as the coat of arms for the Russian Republic.[4] The 1- and 5-ruble coins were minted in brass-clad steel, the 10- and 20-ruble coins in cupro-nickel, and the 50- and 100-ruble coins were bimetallic (aluminium-bronze and cupro-nickel-zinc). In 1993, aluminium-bronze 50-ruble coins and cupro-nickel-zinc 100-ruble coins were issued, and the material of 10- and 20-ruble coins was changed to nickel-plated steel. In 1995 the material of 50-ruble coins was changed to brass-plated steel, but the coins were minted with the old date 1993. As high inflation persisted, the lowest denominations disappeared from circulation and the other denominations became rarely used. During this period the commemorative one-ruble coin was regularly issued. It is practically identical in size and weight to a 5-Swiss franc coin (worth approx. €3 / US$4). For this reason, there have been several instances of (now worthless) ruble coins being used on a large scale to defraud automated vending machines in Switzerland.[5] Banknotes[edit] In 1961, new State Treasury notes were introduced for 1, 3 and 5 rubles, along with new State Bank notes worth 10, 25, 50 and 100 rubles. In 1991, the State Bank took over production of 1-, 3- and 5-ruble notes and also introduced 200-, 500- and 1,000-ruble notes, although the 25-ruble note was no longer issued. In 1992, a final issue of notes was made bearing the name of the USSR before the Russian Federation
Russian Federation
introduced 5,000- and 10,000-ruble notes. These were followed by 50,000-ruble notes in 1993, 100,000 rubles in 1995 and, finally, 500,000 rubles in 1997 (dated 1995). Since the breakup of the Soviet Union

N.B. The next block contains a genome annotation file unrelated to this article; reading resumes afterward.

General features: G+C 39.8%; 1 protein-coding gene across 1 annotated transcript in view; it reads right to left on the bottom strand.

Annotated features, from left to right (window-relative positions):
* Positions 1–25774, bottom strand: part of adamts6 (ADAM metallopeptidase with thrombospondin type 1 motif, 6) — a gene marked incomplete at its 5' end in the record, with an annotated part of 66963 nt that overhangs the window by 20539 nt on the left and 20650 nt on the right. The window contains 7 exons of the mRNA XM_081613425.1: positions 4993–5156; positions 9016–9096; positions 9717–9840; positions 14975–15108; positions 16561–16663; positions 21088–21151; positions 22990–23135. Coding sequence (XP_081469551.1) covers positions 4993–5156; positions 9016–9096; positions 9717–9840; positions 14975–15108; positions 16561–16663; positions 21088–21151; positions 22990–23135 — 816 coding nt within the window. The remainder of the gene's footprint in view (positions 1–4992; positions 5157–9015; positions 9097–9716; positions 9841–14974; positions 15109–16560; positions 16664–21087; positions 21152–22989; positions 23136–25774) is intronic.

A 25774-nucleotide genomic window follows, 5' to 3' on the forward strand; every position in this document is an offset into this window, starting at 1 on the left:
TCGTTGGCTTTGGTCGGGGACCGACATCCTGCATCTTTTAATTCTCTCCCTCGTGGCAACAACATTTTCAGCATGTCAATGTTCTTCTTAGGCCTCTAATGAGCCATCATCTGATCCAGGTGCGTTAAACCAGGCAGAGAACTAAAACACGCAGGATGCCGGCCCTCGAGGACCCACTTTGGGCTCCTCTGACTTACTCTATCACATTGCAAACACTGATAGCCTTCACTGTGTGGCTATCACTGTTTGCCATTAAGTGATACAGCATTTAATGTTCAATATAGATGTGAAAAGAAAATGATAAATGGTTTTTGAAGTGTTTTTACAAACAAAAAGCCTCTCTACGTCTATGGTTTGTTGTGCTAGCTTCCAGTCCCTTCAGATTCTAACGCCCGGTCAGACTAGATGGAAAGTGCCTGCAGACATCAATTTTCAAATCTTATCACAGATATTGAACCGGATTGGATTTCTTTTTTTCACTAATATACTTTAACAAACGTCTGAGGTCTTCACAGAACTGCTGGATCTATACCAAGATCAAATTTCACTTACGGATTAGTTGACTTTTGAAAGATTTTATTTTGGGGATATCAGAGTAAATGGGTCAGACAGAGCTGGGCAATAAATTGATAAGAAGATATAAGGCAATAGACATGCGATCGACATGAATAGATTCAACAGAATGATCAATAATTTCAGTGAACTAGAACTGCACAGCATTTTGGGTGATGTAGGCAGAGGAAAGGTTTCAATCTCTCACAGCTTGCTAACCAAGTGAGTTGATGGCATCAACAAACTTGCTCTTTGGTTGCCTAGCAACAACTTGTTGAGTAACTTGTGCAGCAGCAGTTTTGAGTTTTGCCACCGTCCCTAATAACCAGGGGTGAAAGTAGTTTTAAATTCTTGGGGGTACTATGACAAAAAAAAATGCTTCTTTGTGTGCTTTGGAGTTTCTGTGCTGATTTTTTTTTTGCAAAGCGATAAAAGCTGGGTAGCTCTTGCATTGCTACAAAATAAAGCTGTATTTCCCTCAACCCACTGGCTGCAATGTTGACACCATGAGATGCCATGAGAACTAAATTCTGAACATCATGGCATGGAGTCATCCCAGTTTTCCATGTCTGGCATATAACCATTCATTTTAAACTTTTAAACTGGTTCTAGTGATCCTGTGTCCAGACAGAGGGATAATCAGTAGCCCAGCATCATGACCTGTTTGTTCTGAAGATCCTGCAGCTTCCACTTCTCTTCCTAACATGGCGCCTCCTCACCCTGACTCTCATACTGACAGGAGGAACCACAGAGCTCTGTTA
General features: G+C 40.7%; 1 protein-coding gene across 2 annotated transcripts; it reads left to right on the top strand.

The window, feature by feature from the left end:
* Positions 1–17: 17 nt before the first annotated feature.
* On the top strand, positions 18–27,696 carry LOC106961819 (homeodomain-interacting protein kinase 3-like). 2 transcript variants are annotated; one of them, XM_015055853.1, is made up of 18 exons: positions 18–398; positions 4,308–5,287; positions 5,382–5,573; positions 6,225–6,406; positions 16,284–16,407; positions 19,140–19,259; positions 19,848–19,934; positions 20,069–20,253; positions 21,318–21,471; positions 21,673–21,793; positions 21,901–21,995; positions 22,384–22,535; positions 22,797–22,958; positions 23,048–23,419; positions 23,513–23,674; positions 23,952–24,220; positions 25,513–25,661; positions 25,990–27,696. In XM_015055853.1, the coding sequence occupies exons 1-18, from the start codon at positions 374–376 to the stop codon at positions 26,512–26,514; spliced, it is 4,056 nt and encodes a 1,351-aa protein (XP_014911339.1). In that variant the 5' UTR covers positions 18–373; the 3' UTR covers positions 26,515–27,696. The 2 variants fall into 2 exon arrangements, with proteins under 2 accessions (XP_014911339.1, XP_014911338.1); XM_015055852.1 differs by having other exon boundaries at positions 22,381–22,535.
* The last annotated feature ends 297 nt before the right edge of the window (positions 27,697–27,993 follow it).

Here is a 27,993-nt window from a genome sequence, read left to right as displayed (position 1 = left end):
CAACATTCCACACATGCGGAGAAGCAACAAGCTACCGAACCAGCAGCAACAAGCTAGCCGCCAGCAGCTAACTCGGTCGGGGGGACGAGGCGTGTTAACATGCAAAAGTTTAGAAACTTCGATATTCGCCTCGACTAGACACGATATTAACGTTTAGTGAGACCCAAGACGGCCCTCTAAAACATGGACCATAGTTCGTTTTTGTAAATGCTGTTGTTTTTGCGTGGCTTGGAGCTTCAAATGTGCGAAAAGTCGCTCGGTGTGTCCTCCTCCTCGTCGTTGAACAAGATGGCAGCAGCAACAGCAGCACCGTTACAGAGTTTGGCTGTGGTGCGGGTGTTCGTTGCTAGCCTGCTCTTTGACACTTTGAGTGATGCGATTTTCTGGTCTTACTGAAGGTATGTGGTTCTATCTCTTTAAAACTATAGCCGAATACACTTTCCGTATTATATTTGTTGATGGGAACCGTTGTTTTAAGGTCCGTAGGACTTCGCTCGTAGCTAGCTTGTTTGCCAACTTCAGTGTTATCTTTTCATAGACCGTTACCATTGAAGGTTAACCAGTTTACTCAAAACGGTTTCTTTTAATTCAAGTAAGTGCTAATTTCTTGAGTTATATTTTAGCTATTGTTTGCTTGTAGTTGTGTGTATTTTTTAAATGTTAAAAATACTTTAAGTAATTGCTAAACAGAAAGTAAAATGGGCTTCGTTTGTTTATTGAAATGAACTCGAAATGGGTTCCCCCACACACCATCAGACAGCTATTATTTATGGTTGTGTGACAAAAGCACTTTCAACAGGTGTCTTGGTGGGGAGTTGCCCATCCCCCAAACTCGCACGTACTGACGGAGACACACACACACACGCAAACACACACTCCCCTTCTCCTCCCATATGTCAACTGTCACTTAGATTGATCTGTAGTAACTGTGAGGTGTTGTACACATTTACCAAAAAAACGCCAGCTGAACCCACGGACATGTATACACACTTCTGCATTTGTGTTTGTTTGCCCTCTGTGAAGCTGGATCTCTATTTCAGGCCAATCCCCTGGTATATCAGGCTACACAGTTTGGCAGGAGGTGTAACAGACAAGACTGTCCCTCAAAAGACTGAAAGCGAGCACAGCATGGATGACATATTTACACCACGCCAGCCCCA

Soviet Union
in 1991, Russian ruble
Russian ruble
banknotes and coins have been notable for their lack of portraits, which traditionally were included under both the Tsarist and Communist regimes. With the issue of the 500-ruble note depicting a statue of Peter I and then the 1,000-ruble note depicting a statue of Yaroslav, the lack of recognizable faces on the currency has been partially alleviated.

SUR and RUR series banknotes

Series Value Obverse Reverse Issuer Languages

1961 1, 3, 5, 10, 25, 50, 100 rubles Vladimir Lenin
Vladimir Lenin
or views of the Moscow
Kremlin Value, and views of the Moscow Kremlin
Moscow Kremlin
for 50 rubles or higher USSR 15

1991 1, 3, 5, 10, 50, 100, 200, 500, 1,000 rubles Russian

1992 50, 200, 500, 1,000, 5,000, 10,000 rubles USSR for 1,000 rubles and lower Bank of Russia
for 5,000 and 10,000 rubles Russian

1993 100, 200, 500, 1,000, 5,000, 10,000, 50,000 rubles Moscow Kremlin
Moscow Kremlin
with the tri-color Russian flag Bank of Russia

1995 1,000, 5,000, 10,000, 50,000, 100,000, 500,000 rubles Same design as today's banknotes, where 1 new ruble = 1,000 old rubles. The 1,000 ruble note did not continue as a 1 new ruble note.

Second ruble - RUB (1998–present)[edit] See also: Monetary reform in Russia, 1998

Worldwide official use of foreign currency or pegs. The ruble is used in Russia
and the partially recognized states of Abkhazia, South Ossetia, Donetsk People's Republic, and Lugansk People's Republic.    Russian ruble
Russian ruble
users, including the Russian Federation    US dollar
US dollar
users, including the United States   Currencies pegged to the US dollar    Euro
users, including the Eurozone   Currencies pegged to the euro

   Australian dollar
Australian dollar
users, including Australia    New Zealand dollar
New Zealand dollar
users, including New Zealand    South African rand
South African rand
users (CMA, including South Africa)    Indian rupee
Indian rupee
users and pegs, including India    Pound sterling
Pound sterling
users and pegs, including the United Kingdom